Wolf by Kelly Oliver attracted my attention because of its cover. Following the title, the cover informed me that this was a Jessica James mystery. Jessica James? Jesse James? The Amazon page claimed that this was a witty suspense thriller. The elements were there that led me to believe this would be a fun read. I purchased the novel for USD 0.99 although it is listed on Amazon at USD 4.99. The novel might be far more interesting to fans of Russian art, Russian culture, Russian expat culture, the Russian mob, and Russian slang than it was to me. I felt it dragged along with occasional contrived interjections of forced humor. Most of the humor was of the double innuendo sexual type which I felt was added later in the novel’s development during the editorial or revision process. If a reviewer with interests in all things Russian gave the novel four Amazon stars, I could understand that. But several things kept me from giving such a high rating.
This is a story of art theft and art forgery. Dimity’s father, back in Russia, collected paintings. He bought many at auction and there is a probability that they were stolen. Dimity’s father, the Oxford Don is a Russian gangster. He abused Dimity’s mother and caused Dimitry to become much closer to his mother than his father. Anton was a cold father and respected loyalty above all things. When Dimity’s older brother, Sergei, betrayed his father, Anton demanded Dimitry kill his brother. Dimitry’s mother encouraged him to run away from the abusive family relationship. She gave Dimitry a substantial gift of cash and two of her husband’s paintings so Dimitry could relocate himself in a new location with a new identity.
Dimitry moved to New York where he got a job as a lowly janitor. He lived well and had established a family. He even had a grown daughter, Lolita, who, unknowingly to Dad, had a flourishing business running poker games. Lolita knew that Dimitry lived well because of his paintings, all copies of the two paintings he had stolen. He sold the copies as originals and supplemented his janitor’s salary well.
Original paintings disappear. There is a murder of a not-very-well-respected professor. There is a cabal to distribute date rape drugs to innocent sorority sisters. Photographers would memorialize the subsequent sex fun. There are characters who discover their real mothers and fathers were not the ones they grew up with. And there are surprises as characters seem to evolve into better forms than their former selves as a result of all this casual violence. One character stands out by not standing out. Jessica, despite her prominence in the title, doesn’t seem to be a part of many significant actions. Other characters use her as a hub for exchanging information about what is going on in the other subplots of the novel.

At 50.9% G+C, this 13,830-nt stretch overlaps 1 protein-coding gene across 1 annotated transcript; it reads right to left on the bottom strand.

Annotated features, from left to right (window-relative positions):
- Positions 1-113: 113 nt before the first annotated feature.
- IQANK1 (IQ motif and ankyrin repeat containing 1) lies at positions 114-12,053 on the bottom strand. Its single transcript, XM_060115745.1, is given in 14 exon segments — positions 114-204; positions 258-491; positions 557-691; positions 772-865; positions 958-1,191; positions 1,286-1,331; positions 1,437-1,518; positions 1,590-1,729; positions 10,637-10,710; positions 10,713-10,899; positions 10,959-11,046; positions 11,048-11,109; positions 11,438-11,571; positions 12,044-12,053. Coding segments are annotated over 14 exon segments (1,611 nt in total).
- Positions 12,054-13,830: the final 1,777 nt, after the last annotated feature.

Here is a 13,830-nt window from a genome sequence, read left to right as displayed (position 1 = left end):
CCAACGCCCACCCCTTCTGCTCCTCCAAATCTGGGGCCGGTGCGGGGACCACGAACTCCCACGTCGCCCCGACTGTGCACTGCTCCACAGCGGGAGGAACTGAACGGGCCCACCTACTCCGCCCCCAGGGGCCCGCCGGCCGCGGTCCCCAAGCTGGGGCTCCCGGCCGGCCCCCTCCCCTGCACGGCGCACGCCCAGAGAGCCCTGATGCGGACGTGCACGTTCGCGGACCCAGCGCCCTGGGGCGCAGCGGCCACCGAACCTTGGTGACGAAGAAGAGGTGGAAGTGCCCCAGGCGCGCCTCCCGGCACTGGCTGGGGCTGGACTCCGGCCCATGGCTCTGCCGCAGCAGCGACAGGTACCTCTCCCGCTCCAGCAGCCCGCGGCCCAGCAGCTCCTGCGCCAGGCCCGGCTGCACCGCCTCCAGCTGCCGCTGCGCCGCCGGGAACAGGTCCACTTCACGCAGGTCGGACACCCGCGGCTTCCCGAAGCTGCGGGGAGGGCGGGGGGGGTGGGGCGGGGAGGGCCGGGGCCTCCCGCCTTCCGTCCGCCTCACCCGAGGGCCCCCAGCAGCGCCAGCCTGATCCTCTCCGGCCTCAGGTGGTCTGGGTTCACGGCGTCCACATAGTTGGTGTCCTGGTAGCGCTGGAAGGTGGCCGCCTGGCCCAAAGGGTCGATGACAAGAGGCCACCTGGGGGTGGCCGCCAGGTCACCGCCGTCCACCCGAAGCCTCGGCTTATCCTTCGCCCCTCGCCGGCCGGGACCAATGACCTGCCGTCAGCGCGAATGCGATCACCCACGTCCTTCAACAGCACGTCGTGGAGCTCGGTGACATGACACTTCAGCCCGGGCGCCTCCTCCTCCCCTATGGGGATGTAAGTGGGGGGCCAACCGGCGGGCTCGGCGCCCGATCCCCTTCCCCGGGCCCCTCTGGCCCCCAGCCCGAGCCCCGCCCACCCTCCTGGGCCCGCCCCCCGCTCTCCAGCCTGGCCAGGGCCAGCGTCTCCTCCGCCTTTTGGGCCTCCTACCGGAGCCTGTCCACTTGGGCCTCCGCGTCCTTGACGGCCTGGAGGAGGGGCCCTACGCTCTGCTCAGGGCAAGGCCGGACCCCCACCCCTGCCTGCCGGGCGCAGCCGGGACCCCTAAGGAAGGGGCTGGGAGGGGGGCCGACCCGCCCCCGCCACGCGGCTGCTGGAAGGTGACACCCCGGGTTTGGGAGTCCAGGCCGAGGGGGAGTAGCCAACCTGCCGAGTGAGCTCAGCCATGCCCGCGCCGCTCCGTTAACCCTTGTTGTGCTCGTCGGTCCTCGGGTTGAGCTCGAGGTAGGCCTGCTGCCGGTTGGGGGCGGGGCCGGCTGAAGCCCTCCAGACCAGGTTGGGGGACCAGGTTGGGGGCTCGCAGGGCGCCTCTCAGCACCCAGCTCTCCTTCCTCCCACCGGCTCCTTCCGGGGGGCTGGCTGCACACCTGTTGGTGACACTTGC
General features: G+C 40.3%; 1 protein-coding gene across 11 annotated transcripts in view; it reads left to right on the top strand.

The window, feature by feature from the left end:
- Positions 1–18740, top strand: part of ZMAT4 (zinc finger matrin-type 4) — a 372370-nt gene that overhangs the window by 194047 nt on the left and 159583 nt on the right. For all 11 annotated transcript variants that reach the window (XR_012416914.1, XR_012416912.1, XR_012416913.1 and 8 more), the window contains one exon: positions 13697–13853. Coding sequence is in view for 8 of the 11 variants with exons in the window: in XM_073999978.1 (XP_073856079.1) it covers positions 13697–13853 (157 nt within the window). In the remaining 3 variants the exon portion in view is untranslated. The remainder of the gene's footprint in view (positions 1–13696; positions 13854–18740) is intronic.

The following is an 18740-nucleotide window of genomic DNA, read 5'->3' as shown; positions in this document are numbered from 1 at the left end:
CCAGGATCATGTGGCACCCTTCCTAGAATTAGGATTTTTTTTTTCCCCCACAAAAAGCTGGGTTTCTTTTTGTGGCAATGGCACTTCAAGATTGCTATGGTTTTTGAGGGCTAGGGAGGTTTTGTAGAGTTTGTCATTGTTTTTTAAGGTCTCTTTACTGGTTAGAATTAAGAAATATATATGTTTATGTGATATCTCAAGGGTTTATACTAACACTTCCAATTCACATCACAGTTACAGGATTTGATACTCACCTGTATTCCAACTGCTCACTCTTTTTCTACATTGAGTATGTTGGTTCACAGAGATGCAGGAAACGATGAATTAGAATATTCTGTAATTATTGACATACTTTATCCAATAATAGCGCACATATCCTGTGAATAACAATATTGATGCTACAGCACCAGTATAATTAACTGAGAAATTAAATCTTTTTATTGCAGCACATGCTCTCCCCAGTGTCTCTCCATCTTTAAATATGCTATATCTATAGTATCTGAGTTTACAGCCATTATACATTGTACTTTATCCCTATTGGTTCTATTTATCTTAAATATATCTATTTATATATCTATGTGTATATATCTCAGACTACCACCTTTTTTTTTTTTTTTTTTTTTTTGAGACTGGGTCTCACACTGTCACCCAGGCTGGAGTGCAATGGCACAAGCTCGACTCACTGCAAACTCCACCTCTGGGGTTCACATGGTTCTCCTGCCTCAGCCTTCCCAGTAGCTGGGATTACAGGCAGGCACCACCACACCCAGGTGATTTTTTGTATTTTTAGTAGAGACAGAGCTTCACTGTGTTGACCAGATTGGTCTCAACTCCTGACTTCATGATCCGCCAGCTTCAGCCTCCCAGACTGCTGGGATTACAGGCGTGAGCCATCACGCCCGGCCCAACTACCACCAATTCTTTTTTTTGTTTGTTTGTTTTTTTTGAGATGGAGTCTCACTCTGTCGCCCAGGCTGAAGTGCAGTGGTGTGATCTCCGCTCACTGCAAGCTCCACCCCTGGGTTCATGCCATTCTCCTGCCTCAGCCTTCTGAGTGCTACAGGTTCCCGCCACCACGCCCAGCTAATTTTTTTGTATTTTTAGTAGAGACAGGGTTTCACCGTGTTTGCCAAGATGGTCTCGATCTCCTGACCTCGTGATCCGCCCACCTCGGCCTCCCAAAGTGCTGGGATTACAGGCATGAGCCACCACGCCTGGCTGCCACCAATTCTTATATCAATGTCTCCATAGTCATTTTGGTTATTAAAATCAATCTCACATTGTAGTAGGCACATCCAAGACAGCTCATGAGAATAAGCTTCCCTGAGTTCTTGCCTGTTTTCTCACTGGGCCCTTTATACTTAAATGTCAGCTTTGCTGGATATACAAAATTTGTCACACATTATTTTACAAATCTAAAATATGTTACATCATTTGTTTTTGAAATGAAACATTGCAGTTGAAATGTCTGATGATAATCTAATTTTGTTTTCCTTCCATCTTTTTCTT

This novel reminds me of a bag full of plot ideas. The bag is shaken well and spilled. As each plot idea is selected and recounted, the search is on for a transition device to the next plot idea. One idea involved an underground gambling operation run by Jessica (yay, she gets mentioned) and Lolita, daughter of Dimitry. Descriptions of a poker game come right out of Molly’s Game by Molly Bloom. Several of the player “types” are mirror images.There is even a player who has brought a painting to the game for collateral. In Molly’s Game, the poker terms are explained. In this novel, they are not. Readers are left to do their own research. “…Jessica was dealt big slick, an ace and a king, and came out shooting. But on the river, she still had only an ace and a king, and the Pope raised by $1000. Jessica was pot-committed, and so far the flop looked innocent enough, …” (Kindle Location 3298)
The element that annoyed me most about the novel was the way characters many times did not speak with each other, they recited sayings and parables. The most annoying exchange occurred when Dimitry was going on an important trip to a destination he would not disclose to Lolita. She can see he is upset and asks. His reply is “A man must risk going too far,” he said, “to see how far he can go.” (Kindle location 2772). That answer might serve as an excuse for the domestic abuse slap that could follow. There are many, many instances of Russian wisdom employed as a substitute for dialogue. “Her mother was right when she said, “The city is full of big stack bullies either buying the blinds or giving air, who turn every decent hand into a bad beat.” (Kindle location 1153). “Daddy, as you always tell me, a wolf is not beaten for being grey, but for eating a sheep.” (Kindle location 1801). “And conveniently upon Wolf’s death, he sends off a book manuscript on the ear and the eye,” she said, opening one eye.” (Kindle location 1967). I was happy to find this last example because I could understand it. Although I believe it has been modified in the interest of humor. “What doesn’t kill you makes you stronger… Unless it is flesh-eating bacteria.” (Kindle location 2909).
As a reader without a personal interest in all things Russian, I could only give this novel three Amazon stars. There are lots of stories here and there is a generous sprinkling of humor. But the stories are not well connected, and the humor is forced.